Walk intoTANK Studios
, and you'll find a raw but ordered space where one artist's studio segues into another's, and big windows, high ceilings and skylights unfold in a panoramic, circular pathway. Built out in a South Acoma Street warehouse in the Overland neighborhood early this year by a group of former RedLine residents whose shifts there were over, the shared workspace was designed to blend the buzzing energy of work being done with a hive-like sense of real community -- similar to what happens at RedLine, only not as formal or finished in appearance.
Photos by Derrick Velasquez, unless noted.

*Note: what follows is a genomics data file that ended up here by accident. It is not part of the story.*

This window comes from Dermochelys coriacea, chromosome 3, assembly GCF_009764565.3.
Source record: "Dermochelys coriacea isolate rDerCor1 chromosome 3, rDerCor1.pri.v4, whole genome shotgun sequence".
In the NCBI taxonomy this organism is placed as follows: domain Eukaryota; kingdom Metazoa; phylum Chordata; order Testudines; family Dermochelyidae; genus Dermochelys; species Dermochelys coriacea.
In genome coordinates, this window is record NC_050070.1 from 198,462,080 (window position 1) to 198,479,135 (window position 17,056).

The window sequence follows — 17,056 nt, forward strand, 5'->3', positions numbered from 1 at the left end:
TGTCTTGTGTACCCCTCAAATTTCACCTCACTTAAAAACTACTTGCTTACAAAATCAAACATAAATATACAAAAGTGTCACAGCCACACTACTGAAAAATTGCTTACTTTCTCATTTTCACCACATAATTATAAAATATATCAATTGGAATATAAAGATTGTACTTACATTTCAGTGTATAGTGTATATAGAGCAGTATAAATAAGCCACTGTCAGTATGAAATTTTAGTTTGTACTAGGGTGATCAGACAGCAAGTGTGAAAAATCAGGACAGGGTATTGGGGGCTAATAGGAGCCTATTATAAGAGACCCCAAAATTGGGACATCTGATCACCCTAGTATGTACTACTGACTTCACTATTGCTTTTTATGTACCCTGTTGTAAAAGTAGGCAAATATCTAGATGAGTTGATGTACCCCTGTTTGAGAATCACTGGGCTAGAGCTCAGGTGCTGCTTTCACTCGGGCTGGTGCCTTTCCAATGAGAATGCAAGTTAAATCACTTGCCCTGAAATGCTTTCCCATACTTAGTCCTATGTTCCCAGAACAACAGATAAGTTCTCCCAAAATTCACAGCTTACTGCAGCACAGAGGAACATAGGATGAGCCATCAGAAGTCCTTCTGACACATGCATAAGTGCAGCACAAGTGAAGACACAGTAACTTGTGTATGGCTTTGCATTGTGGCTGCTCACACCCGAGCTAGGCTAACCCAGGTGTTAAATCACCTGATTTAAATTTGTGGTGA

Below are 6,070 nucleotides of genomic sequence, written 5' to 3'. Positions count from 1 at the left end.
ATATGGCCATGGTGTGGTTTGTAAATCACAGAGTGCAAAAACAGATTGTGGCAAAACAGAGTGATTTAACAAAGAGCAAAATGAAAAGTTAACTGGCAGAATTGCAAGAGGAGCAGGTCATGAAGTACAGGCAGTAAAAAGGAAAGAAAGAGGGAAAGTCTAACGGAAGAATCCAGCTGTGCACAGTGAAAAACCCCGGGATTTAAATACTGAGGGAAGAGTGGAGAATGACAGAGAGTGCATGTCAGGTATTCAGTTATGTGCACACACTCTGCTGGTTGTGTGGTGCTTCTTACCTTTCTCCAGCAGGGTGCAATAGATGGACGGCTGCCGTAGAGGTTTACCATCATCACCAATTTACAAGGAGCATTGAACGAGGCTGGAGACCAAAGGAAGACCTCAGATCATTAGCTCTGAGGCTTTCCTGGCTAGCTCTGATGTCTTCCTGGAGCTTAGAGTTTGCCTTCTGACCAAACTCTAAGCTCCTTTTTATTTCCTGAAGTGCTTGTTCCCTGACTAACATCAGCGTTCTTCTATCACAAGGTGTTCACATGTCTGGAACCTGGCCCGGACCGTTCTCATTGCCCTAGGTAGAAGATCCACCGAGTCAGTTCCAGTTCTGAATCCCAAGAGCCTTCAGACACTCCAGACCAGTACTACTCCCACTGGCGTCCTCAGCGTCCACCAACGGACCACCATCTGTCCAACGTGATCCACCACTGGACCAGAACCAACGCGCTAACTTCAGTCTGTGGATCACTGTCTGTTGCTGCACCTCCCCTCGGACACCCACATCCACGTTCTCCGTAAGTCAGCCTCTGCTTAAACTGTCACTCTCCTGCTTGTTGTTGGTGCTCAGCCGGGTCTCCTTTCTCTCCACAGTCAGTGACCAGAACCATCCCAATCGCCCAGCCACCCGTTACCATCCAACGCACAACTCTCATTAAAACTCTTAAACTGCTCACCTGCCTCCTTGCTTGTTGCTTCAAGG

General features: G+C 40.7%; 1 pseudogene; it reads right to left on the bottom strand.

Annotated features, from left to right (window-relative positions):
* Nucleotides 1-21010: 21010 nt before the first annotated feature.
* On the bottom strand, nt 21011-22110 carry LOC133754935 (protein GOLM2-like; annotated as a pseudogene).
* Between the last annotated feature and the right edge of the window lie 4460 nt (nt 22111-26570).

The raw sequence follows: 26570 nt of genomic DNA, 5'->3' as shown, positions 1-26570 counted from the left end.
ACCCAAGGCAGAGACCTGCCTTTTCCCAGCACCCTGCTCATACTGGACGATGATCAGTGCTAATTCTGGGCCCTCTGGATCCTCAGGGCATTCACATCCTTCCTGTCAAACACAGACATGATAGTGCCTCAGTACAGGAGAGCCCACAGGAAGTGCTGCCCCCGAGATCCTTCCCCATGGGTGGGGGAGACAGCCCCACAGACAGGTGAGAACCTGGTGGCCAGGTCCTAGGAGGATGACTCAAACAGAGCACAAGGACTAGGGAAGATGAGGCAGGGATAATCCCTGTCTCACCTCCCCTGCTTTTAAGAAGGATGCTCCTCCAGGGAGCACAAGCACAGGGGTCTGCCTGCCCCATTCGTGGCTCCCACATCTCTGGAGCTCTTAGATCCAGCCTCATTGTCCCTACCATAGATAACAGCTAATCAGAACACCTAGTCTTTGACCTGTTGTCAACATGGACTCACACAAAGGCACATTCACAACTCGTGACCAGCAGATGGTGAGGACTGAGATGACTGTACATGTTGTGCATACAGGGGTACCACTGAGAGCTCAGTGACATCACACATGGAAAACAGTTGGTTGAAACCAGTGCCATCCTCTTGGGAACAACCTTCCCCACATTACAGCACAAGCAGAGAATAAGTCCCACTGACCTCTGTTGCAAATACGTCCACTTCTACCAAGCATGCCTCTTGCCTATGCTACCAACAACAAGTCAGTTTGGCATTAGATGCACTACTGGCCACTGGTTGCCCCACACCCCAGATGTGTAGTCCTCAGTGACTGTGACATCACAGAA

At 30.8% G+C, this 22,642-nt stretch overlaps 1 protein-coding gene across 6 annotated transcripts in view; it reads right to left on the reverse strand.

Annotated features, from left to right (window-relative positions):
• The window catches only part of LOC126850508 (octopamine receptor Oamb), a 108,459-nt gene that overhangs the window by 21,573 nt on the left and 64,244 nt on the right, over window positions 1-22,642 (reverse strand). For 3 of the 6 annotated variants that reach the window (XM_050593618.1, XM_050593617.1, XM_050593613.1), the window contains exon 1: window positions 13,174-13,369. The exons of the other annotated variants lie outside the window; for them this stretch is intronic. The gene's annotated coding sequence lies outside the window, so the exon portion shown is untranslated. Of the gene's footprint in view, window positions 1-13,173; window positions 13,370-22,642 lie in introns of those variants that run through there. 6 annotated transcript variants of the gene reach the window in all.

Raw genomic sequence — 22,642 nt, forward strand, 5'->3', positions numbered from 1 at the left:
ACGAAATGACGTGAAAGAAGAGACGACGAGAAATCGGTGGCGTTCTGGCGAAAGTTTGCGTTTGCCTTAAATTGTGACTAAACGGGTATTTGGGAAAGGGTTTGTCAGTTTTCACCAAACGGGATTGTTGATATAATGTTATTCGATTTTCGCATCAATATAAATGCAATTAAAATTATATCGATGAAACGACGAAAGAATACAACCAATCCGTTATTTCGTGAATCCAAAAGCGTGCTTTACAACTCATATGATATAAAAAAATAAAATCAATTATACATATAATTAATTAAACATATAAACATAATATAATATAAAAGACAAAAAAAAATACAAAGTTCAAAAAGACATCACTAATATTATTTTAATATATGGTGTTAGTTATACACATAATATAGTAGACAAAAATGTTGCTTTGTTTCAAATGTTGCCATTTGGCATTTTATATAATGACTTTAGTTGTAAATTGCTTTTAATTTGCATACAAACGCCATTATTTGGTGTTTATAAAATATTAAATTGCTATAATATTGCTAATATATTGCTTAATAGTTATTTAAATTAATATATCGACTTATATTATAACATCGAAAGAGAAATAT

"We wanted it to be dirtier," co-founder Derrick Velasquez notes as he walks through TANK's shadowed hallways and patches of natural light. Along with fellow artist Sarah Wallace Scott, Velasquez serves as manager of the completely artist-run space, where a new crop of studio-mates are now moving into TANK's recently completed second-stage buildout, doubling the artist community's size. The manager role, he says, will most likely be a revolving one in TANK's democratic society. Not so much a public place, TANK is all about art being made, with seasoned local veterans like David Zimmer working alongside younger counterparts like Adam Milner. And there is no gallery, nor are there plans currently to add one. Rather, inside community -- and a shared cosmopolitan spirit of professionalism -- is the engine that keeps TANK humming. Continue reading for more on TANK Studios. The general mindset here is that the art must go on, even in a city where an artist's success seems to hinge on saleability, a second job and the ever-elusive chance of nailing down a major grant or commission. But if more public funding for artists doesn't seem to be a trend here, artists helping artists is: TANK, as an entity, is embarking on a collaboration with Adam Gildar's local Art-Plant program to create a curated national-scale residency on the premises. That partnership extends to include Showpen, a private artist residence administered by Denver artist Donald Fodness, through which TANK residents will also be privy to a free living space during the length of the residency. The first picks are being ironed out now by Art-Plant (but not yet unveiled); Velasquez says announcements will be made when the details are in place, and a formal fundraiser could be in the works for later this year. And down the road, he adds, the TANK community might find other ways to give a hand to artists struggling through the early stages of their careers -- or even to more established artists seeking a toehold in the art world. Getting the word out nationally about the Denver scene is a serious goal of the venue's denizens, and it fits right in with the TANK model of an open, creative factory without doors or limitations, setting a precedent in Denver's arts community. For more information visit TANK online.
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